First Mover Disadvantage

By Ray DePaul

What do Google, Apple, and Facebook have in common? None of them were "first movers" in their core market. With Google, they weren't even a second mover (you old guys will remember Infoseek and AltaVista). Apple owes BlackBerry a tip of the hat and Facebook should be sending Christmas cards to Friendster and Myspace. But what these iconic companies did do was vastly improve on the first movers' attempts to create a new market.

A new book titled Originals by Adam Grant officially debunks the myth of first mover advantage. It turns out that 47% of "first movers" fail in the early years while only 8% of "improvers" fail. Given how hard it is to be a first mover, this makes sense to me. I've been part of several first mover companies and they all suffer from a few common problems of moving first.

1. No one knows this new category exists.

At RIM, we labeled the first BlackBerry a "wireless handheld". It wasn't a wireless phone (it only did email at first). It wasn't a personal digital assistant like Palm which didn't do email. It was something brand new. No one was googling "wireless handheld". No one was doing reviews of the top 5 wireless handhelds. We were on an island by ourselves (which certainly had some advantages).

2. No one knows where to buy your first product.

In the early 2000's, I was involved in (one of) the first digital home servers. It would serve up movies to any TV in your home. It was part computer and part stereo/AV equipment. Should it be sold at stereo stores or computer stores? Stereo stores knew about video but they didn't know how to support a computer server in the home. But our target customer of audio/videophiles would never seek out a solution in a computer store. It's tough to succeed if there is no channel that can sell your product.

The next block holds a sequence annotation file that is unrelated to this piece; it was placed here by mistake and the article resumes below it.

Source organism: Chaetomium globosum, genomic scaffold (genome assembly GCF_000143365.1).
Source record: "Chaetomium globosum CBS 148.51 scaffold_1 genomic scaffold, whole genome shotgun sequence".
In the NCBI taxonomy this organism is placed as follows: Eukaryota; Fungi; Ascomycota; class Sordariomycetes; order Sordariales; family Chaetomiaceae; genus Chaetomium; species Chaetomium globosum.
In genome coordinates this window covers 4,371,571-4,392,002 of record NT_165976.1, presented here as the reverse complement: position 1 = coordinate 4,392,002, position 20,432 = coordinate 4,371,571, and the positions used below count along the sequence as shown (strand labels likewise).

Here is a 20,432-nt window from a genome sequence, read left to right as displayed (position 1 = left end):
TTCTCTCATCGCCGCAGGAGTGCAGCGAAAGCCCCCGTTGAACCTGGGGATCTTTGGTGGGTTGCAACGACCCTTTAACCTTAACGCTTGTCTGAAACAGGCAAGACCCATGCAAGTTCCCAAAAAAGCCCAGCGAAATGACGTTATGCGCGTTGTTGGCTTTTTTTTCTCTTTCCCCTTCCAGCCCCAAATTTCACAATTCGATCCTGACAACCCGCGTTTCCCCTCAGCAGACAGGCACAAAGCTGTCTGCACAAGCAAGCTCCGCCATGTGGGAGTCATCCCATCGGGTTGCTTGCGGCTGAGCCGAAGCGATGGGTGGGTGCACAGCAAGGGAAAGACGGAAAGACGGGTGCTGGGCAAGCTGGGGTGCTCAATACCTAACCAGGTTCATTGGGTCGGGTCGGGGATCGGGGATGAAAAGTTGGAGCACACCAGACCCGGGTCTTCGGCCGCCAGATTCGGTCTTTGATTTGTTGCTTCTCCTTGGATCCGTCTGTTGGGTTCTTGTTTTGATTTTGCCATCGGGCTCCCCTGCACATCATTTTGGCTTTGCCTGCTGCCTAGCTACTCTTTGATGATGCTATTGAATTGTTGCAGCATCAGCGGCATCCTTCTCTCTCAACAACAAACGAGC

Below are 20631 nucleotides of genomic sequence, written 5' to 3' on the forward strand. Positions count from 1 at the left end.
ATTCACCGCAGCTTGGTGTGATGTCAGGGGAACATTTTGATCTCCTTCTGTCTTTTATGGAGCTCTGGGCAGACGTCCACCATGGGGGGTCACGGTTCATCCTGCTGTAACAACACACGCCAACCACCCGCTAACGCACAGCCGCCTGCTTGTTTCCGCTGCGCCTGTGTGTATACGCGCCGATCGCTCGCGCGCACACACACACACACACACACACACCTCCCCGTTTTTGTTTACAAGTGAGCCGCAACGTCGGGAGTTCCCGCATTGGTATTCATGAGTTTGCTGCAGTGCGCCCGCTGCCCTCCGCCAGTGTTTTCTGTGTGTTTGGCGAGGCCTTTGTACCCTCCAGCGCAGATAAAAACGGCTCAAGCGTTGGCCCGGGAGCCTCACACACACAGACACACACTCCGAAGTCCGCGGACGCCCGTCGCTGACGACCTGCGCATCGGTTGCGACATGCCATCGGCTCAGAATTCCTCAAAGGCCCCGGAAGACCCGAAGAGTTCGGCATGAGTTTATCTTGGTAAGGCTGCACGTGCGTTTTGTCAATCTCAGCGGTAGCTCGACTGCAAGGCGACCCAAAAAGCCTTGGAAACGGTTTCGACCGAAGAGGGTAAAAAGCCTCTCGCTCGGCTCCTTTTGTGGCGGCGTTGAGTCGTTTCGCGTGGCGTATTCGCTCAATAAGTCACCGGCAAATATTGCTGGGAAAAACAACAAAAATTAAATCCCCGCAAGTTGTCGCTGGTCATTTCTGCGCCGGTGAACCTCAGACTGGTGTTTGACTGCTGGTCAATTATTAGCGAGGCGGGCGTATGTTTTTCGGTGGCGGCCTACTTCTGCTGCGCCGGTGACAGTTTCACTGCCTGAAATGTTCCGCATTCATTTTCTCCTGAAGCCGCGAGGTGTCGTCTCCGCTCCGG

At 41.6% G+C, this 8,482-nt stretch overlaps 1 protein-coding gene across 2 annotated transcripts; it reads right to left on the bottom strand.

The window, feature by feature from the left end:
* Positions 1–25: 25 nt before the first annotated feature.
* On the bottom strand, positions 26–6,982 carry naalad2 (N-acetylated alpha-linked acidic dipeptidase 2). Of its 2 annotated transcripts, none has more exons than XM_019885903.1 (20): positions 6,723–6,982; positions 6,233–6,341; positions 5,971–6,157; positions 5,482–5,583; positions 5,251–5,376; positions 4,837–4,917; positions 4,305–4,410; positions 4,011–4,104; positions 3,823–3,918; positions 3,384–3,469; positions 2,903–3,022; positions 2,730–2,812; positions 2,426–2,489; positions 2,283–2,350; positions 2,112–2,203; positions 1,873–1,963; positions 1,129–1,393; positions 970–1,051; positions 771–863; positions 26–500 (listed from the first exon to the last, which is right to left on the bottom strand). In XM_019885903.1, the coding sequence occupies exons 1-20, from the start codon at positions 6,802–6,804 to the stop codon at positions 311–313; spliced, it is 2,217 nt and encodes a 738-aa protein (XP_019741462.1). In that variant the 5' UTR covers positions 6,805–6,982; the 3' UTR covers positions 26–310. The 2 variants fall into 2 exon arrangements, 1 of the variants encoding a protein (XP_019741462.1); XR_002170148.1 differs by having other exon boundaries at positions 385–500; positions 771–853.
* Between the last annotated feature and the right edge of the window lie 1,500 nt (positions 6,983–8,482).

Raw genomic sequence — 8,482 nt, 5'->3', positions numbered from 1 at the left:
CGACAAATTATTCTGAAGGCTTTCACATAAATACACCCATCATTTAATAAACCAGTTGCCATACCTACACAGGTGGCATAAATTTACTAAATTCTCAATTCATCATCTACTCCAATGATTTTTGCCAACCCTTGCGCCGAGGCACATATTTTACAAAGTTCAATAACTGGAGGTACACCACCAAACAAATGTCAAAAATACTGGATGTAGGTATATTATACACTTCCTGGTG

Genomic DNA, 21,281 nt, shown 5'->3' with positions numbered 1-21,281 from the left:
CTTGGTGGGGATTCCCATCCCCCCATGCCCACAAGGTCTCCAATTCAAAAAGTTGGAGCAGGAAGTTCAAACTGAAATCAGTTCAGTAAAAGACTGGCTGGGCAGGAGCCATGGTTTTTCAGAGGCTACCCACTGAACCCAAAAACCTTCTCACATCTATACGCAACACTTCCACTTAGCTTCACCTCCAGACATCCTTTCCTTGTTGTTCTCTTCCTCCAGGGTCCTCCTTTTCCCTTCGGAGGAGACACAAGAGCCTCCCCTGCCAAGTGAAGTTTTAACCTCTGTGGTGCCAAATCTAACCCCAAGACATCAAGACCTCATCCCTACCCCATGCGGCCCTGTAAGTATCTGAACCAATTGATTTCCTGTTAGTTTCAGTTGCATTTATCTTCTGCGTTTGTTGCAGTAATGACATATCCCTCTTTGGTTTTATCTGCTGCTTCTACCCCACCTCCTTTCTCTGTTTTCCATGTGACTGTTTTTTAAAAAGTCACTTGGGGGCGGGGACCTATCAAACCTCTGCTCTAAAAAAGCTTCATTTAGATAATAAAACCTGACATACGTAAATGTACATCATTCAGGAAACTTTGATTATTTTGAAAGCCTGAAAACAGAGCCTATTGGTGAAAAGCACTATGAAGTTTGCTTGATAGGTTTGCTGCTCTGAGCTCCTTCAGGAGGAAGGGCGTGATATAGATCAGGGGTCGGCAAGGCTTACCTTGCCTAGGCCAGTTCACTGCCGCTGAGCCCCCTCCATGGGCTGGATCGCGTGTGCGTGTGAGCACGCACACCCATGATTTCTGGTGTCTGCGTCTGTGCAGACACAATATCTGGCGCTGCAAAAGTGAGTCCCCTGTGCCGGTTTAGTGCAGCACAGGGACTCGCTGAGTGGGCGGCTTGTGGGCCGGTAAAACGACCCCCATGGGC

3. There's no point of reference.

Consumers like to compare multiple options so they feel like they are making a wise purchase. And all but the early adopters like to know that others are also purchasing the same product. When most consumers only have the first mover to consider, and it is early in the life of the product, they tend to sit on the sidelines and wait until other products join the category and a clear leader emerges. It doesn't take long for a first mover to go out of business while the market waits.

4. Investors are nervous about unproven markets.

Investors are more risk-averse than you'd think. When I was raising money for my "first mover" company, we had a lot of interest from investors, but most were reluctant to write a cheque. They just didn't know if this new market would materialize the way I was saying it would. Then a silicon valley company raised $17M to go after the exact same market. All of a sudden, investors were clamoring to invest in our company. The fact that others were investing in something similar made us more, not less attractive.

But don't worry, this is all good news. It's actually really hard to come up with a brand new product category. Now that we know that it's also really hard to succeed if you're first, you can turn your attention to how to improve what is already out there. As you experience the world, look for areas that are being pursued by other first movers and ask yourself how you could dramatically improve the experience. How can you leverage the heavy lifting done by the first mover to swoop in and become the leader by being a whole lot better.